You can read the about the Death Star paper here (from physicists who apparently had some time on their hands) here, and read about Boss’s theoretical modeling of here.

Boss is the author of The Crowded Universe, a book on the likelihood of finding life and habitable planets outside of our Solar System, and Looking For Earths, about the race to find new solar systems.

The Death Star in Star Wars. Credit: Lucasfilm.

The Death Star in Star Wars. Credit: Lucasfilm.

About 

Nancy Atkinson is Universe Today's Senior Editor. She also works with Astronomy Cast, and is a NASA/JPL Solar System Ambassador.

GregtheThird March 7, 2013 at 1:18 AM

I can imagine hearing the sound of JJ Abrams scribbling notes for the upcoming Star Wars episode VII.

John Stock March 7, 2013 at 3:07 AM

Please, Star Wars never had that much detail in it’s SCIENCE fiction. It’s just pew pew. Leave the sci-fi to the big boys, and Star Trek.

Kevin Frushour March 7, 2013 at 3:20 AM

I wonder if somewhere out in the universe a gas giant was hit by an impactor which was going at such speed and had such strength and hit at just the right angle that it went through the atmosphere and came out the other side – significantly slowed, of course, but out.

GregtheThird March 7, 2013 at 5:56 AM

I can’t envision that happening. An object can skip off the atmosphere if coming in at just the right angle. If an object hits the atmosphere it will lose kinetic energy and velocity very rapidly. It’s trajectory will alter as well towards the planet. It will not tunnel very far before it’s speed falls below escape velocity which for larger gas giants is quite high. (Jupiter’s is 60km/s)
A good thought experiment for an advanced physics class, though. I included a somewhat relevant link for your amusement.

http://arxiv.org/abs/1007.4722

David Topham March 7, 2013 at 11:31 AM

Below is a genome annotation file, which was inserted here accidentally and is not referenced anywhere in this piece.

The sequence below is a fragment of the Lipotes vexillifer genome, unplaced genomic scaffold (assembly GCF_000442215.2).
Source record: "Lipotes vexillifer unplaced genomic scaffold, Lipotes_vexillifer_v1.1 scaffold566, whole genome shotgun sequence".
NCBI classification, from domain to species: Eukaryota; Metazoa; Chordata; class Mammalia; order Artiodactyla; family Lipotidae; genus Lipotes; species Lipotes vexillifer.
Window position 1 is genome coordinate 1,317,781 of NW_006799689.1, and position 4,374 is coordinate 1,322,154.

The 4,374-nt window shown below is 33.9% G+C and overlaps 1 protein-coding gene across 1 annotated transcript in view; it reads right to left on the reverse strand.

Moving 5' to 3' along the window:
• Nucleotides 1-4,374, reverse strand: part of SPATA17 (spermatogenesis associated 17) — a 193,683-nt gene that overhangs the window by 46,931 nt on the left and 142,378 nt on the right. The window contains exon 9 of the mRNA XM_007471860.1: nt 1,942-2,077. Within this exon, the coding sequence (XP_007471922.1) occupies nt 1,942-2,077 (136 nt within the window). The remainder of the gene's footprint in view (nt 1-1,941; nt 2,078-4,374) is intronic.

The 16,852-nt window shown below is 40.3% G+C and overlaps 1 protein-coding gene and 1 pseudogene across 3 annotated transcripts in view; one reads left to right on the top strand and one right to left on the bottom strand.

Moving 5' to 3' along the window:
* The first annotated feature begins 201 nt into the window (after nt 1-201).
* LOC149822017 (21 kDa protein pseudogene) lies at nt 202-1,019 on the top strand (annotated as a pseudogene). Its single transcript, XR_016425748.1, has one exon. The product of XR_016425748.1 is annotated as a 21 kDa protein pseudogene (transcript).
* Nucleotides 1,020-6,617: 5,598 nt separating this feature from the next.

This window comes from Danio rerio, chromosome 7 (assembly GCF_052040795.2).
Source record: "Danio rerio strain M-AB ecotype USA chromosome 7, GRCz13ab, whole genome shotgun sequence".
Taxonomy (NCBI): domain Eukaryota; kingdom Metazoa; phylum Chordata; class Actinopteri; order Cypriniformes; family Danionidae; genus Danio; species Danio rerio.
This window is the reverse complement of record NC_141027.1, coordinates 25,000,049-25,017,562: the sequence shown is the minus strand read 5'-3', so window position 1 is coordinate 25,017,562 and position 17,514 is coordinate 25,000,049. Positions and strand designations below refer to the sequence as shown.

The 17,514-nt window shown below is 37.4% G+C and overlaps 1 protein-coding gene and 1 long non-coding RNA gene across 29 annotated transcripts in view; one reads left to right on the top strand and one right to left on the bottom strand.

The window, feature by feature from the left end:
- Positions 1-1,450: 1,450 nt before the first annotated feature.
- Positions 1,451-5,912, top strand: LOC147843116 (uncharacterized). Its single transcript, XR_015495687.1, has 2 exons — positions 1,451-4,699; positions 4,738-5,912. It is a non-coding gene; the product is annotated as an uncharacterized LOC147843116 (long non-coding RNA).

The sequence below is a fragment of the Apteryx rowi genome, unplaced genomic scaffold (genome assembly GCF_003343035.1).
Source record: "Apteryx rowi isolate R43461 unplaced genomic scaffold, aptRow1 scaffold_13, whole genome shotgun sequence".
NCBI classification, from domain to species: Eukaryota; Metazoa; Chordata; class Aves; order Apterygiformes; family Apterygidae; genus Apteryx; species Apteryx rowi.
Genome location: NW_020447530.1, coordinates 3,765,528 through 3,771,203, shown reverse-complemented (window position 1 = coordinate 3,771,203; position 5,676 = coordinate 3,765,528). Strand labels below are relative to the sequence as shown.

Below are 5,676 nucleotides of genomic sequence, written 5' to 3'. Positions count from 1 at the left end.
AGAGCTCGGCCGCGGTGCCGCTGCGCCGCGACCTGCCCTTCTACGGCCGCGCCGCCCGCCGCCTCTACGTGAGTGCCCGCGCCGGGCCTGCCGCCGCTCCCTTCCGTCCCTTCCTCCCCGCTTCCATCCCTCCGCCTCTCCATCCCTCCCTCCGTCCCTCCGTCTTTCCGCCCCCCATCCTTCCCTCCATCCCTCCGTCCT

This explains why the Death Star had to go around Yavin to get to the moon with the rebel base on it. SCIENCE!

Gerald_Hodges March 7, 2013 at 1:40 PM

What about a hybrid, like Bespin?

lcrowell March 7, 2013 at 2:59 PM

Gravitational clumping of matter increases entropy. If you want to demolish this by throwing energy at it, the entropy you generate has to be greater than the gravitational entropy due to matter accumulation or clumping into a large body. Throwing energy at gravitating bodies requires more energy as the gravitating mass gets larger and more compact. Demolishing a black hole is the limiting case where this becomes absolutely impossible.

LC

Wezley Jackson March 7, 2013 at 10:36 PM

I find their lack of faith disturbing…

Shiagur March 9, 2013 at 5:53 PM

In other news, according to the latest census, Cloud City has experienced a dramatic increase in population over the last month. Researchers speculate that this sudden jump could be due to the newly released advertisement campaigns.
Another theory states that this increase could result from a recent study published by a group of physicists, which concludes that the Galactic Empire’s Death Star could not possibly destroy a gas giant in the same way it destroyed Alderaan two galactic standard months ago.

Comments on this entry are closed.

Previous post:

Next post: